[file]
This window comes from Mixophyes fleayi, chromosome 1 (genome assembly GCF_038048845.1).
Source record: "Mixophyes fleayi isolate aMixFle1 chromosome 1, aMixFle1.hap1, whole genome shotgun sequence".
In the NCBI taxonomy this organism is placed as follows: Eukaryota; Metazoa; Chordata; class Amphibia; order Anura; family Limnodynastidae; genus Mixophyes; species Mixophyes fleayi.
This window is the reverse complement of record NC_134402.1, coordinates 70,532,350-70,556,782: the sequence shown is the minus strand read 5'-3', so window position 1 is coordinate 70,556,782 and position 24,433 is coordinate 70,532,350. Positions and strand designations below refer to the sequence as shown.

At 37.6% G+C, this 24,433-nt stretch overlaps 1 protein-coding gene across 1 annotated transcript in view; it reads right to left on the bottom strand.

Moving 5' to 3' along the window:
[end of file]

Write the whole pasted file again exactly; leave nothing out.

This window comes from Mixophyes fleayi, chromosome 1 (genome assembly GCF_038048845.1).
Source record: "Mixophyes fleayi isolate aMixFle1 chromosome 1, aMixFle1.hap1, whole genome shotgun sequence".
In the NCBI taxonomy this organism is placed as follows: Eukaryota; Metazoa; Chordata; class Amphibia; order Anura; family Limnodynastidae; genus Mixophyes; species Mixophyes fleayi.
This window is the reverse complement of record NC_134402.1, coordinates 70,532,350-70,556,782: the sequence shown is the minus strand read 5'-3', so window position 1 is coordinate 70,556,782 and position 24,433 is coordinate 70,532,350. Positions and strand designations below refer to the sequence as shown.

At 37.6% G+C, this 24,433-nt stretch overlaps 1 protein-coding gene across 1 annotated transcript in view; it reads right to left on the bottom strand.

Moving 5' to 3' along the window: